Standards for Shoe Customizing: Mesh Material

Customs by @DeJesusCustomFootwear, @Astrotorfcustoms, @bbizon, and @mache275

It’s finally here, the complete guide for customizing mesh shoes!  It’s taken awhile because this is the hardest medium to customize on since it is the least forgiving for mistakes. Be warned that if you make mistakes, it will soak into the material and can’t be removed with anything, like you could with acetone or denatured alcohol on leather.  This tutorial is mainly based on DeJesus Custom Footwear’s YouTube video, so we recommend checking that out and subscribing to their channel.  As is for all of our standards, we will first tell you what materials you need, then show just the steps as a “too long, didn’t read” (TL:DR), go over the 3P’s (preparation, painting, and preservation), list our tips, include links to useful videos, and end with links to where you can buy products (and view prices).

If you are buying Angelus products from reading this article, please help us out and use this link:  For Jacquard products, please visit RemixYaKickz for great prices and fast shipping.


·Mesh Shoes

·Fabric paint or acrylic paint + 2soft or gac900


·Painter’s tape/ vinyl tape/ crepe paper tape


·Heat gun or hair dryer

·Cup of water

·Paper towels

·1oz jars (for mixing)




·Airbrush (recommended)

·Oracal 651 vinyl glitter edition (for stencils)

·Transfer paper (for stencils)

·Paint strainer (if airbrushing)



  1. Clean shoes.
  2. Mask off unpainted areas.
  3. 4-6 coats of paint with Angelus (plus 2-soft or gac900), Jacquard (airbrush ready, dyna-flow, lumiere, or neopaque) or DecoArt (SoSoft or other fabric specific) paint.
  4. Stretch material with one hand and paint in gaps with a brush in the other hand.
  5. Finish with a spray: Treehouse Matte Clear Acrylic Coating or Krylon Matte Finisher.

Watch these videos:


Before you start and project you should make sure the shoes are clean or new.  Shoe cleaners we recommend are Reshovn8r, Angelus Shoe Cleaner, and Jason Markk.  Before you start cleaning, remove the laces (you can clean them separately in a cup with some cleaner).

There is no preparation for fabric paints, so you can move onto the next section if you are using those.  Fabric paints we recommend are Jacquard brand Dye-Na-Flow, Neopaque, or Lumiere lines.

For Angelus paints, you will need to mix 1:1 of 2-soft or gac900 with your colors.  Make sure you use a paint strainer before putting the paint into your airbrush.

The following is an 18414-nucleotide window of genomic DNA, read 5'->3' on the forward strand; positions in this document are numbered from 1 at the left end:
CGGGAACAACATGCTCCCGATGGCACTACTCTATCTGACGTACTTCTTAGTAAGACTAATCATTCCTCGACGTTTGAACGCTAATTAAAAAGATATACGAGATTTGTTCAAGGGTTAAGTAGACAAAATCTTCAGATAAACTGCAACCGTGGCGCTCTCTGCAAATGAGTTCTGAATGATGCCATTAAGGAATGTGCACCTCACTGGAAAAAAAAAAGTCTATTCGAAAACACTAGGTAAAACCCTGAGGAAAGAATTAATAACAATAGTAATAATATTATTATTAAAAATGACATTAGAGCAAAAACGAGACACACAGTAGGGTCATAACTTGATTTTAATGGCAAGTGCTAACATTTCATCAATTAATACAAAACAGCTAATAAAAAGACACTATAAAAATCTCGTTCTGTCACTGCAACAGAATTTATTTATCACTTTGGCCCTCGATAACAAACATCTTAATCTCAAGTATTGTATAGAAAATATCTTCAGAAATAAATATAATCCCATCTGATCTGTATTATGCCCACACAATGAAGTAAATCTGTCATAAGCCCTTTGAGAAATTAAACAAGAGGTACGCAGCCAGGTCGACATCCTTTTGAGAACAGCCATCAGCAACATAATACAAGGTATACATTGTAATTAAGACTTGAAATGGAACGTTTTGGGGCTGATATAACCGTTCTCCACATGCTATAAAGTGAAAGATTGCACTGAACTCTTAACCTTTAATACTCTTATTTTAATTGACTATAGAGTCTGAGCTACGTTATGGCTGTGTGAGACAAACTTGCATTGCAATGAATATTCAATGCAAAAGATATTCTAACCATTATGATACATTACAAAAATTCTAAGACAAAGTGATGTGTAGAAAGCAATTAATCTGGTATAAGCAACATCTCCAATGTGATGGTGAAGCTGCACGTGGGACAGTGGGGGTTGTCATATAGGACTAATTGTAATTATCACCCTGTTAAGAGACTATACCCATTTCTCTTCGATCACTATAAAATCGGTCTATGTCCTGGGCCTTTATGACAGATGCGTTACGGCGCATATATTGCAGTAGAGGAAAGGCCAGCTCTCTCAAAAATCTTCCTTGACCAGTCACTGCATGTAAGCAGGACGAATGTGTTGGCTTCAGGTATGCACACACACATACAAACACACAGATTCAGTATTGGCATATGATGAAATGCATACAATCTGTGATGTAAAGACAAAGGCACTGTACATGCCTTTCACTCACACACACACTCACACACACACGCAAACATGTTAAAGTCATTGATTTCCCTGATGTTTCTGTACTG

If you are airbrushing, use Jacquard Airbrush Colors or the same 1:1 Angelus mix.  For Angelus, there is no need for 2-thin since the 2-soft or gac900 should have thinned the paint out enough to spray.  But, if you find it’s not spraying easily, feel free to add some 2-thin.

There is no prep work for mesh material, like there is for cleats or leather.


We recommend using an airbrush on mesh for large areas because it will apply the paint evenly, whereas using a brush may result in blotchy spots where it soaked in more than other places.  Also, you can lay on thinner coats with airbrushing so that the material remains soft and not crusty with oversoaked paint.

Now that we’ve mentioned that, before you begin you will want to tape off any areas that you don’t want paint.  We recommend 3M Scotch #2060 and Protapes Crepe Paper Tape for the soles and vinyl tape for the rest.

Taping up the soles.  Protapes on bottom and 3M #2060 on mesh border.

Now that you have everything taped off, you will want to use a brush and carefully go around the edges with the proper color fabric paint (or Angelus+2Soft).

Lining the edges with paint prior to airbrushing.

Once you have your edges painted and your tape in place, go ahead and airbrush light coats, making sure you set the paint with a heat gun or hair dryer.  Wait 10-15 minutes between coats to let the paint dry.  Apply thin coats until there is full coverage (about 3-4).  You’re not done yet though; next you will grab a paint brush with paint on it in one hand and put your other hand inside the shoe.  With the hand inside of the shoe, push outwards to expose unpainted stretchy areas and then cover those areas with paint from your brush.

Spreading the shoe and painting in the cracks.

For stencils on mesh, you will want to use Oracal 651 vinyl glitter edition.  Check out DeJesus Custom Footwear’s How to Use Vinyl Stencils on Fabric for more detail.

If you want to paint fine detail be warned that it’s probably the hardest material to get clean lines onto.  This is due to bleeding of the material, stretchiness of the material, and gaps between weaves.  If you don’t have a base color down already, start off by laying 2-3 coats of white or light grey down.  This will minimize the bleeding.  For the detail work, you DO NOT want to use fabric paint or Angelus+2Soft.  Use plain acrylic paint (normal Angelus) for the detail work.


Applying 1-2 thin layers of finisher will protect your artwork, waterproof your shoes, and make them scuff resistant.  We recommend you use an aerosol spray because it will soak into the mesh better.  Brands we trust are Treehouse Matte Clear Acrylic Coating and Krylon Matte Finisher.  Tip: before spraying, always shake the canister and do a few sprays away from the shoe because it sometimes the liquid settles and gives a foggy effect for the first few sprays, which will ruin your shoes.

Allow your finisher to dry at least 2 hours but preferably 24 hours.

If you want a fresh layer of protection, use Crep Protect once every few wears or if they’ve been on the shelf for longer than 2 months.

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